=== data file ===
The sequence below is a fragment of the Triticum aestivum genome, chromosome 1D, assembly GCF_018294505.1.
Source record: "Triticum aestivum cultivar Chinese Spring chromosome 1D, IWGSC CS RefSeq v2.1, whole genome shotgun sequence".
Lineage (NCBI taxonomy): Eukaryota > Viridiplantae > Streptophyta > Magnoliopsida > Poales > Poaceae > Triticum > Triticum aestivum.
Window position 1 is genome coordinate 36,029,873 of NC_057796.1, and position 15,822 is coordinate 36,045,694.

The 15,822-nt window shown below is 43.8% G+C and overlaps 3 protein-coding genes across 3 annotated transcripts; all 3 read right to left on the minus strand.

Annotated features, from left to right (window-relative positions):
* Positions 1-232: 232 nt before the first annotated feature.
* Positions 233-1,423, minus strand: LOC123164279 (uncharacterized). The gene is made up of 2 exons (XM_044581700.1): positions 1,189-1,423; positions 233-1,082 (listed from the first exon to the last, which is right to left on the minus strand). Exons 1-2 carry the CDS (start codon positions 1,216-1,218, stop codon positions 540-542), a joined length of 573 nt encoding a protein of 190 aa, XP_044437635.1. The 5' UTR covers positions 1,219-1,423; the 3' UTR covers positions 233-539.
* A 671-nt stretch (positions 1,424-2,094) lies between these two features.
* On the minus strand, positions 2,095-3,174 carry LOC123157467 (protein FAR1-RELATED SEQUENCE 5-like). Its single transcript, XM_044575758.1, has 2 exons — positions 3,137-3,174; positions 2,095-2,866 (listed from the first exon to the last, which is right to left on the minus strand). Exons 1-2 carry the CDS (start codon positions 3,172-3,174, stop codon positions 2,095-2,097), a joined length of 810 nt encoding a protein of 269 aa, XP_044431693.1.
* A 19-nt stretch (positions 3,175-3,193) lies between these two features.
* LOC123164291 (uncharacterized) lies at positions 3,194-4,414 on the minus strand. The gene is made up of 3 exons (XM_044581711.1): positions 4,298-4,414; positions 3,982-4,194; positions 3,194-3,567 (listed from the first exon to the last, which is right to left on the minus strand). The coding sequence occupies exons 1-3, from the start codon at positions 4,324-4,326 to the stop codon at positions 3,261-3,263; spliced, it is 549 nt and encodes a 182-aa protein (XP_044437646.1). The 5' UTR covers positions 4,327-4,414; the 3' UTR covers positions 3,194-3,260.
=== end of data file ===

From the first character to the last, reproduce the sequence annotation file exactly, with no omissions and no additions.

The sequence below is a fragment of the Triticum aestivum genome, chromosome 1D, assembly GCF_018294505.1.
Source record: "Triticum aestivum cultivar Chinese Spring chromosome 1D, IWGSC CS RefSeq v2.1, whole genome shotgun sequence".
Lineage (NCBI taxonomy): Eukaryota > Viridiplantae > Streptophyta > Magnoliopsida > Poales > Poaceae > Triticum > Triticum aestivum.
Window position 1 is genome coordinate 36,029,873 of NC_057796.1, and position 15,822 is coordinate 36,045,694.

The 15,822-nt window shown below is 43.8% G+C and overlaps 3 protein-coding genes across 3 annotated transcripts; all 3 read right to left on the minus strand.

Annotated features, from left to right (window-relative positions):
* Positions 1-232: 232 nt before the first annotated feature.
* Positions 233-1,423, minus strand: LOC123164279 (uncharacterized). The gene is made up of 2 exons (XM_044581700.1): positions 1,189-1,423; positions 233-1,082 (listed from the first exon to the last, which is right to left on the minus strand). Exons 1-2 carry the CDS (start codon positions 1,216-1,218, stop codon positions 540-542), a joined length of 573 nt encoding a protein of 190 aa, XP_044437635.1. The 5' UTR covers positions 1,219-1,423; the 3' UTR covers positions 233-539.
* A 671-nt stretch (positions 1,424-2,094) lies between these two features.
* On the minus strand, positions 2,095-3,174 carry LOC123157467 (protein FAR1-RELATED SEQUENCE 5-like). Its single transcript, XM_044575758.1, has 2 exons — positions 3,137-3,174; positions 2,095-2,866 (listed from the first exon to the last, which is right to left on the minus strand). Exons 1-2 carry the CDS (start codon positions 3,172-3,174, stop codon positions 2,095-2,097), a joined length of 810 nt encoding a protein of 269 aa, XP_044431693.1.
* A 19-nt stretch (positions 3,175-3,193) lies between these two features.
* LOC123164291 (uncharacterized) lies at positions 3,194-4,414 on the minus strand. The gene is made up of 3 exons (XM_044581711.1): positions 4,298-4,414; positions 3,982-4,194; positions 3,194-3,567 (listed from the first exon to the last, which is right to left on the minus strand). The coding sequence occupies exons 1-3, from the start codon at positions 4,324-4,326 to the stop codon at positions 3,261-3,263; spliced, it is 549 nt and encodes a 182-aa protein (XP_044437646.1). The 5' UTR covers positions 4,327-4,414; the 3' UTR covers positions 3,194-3,260.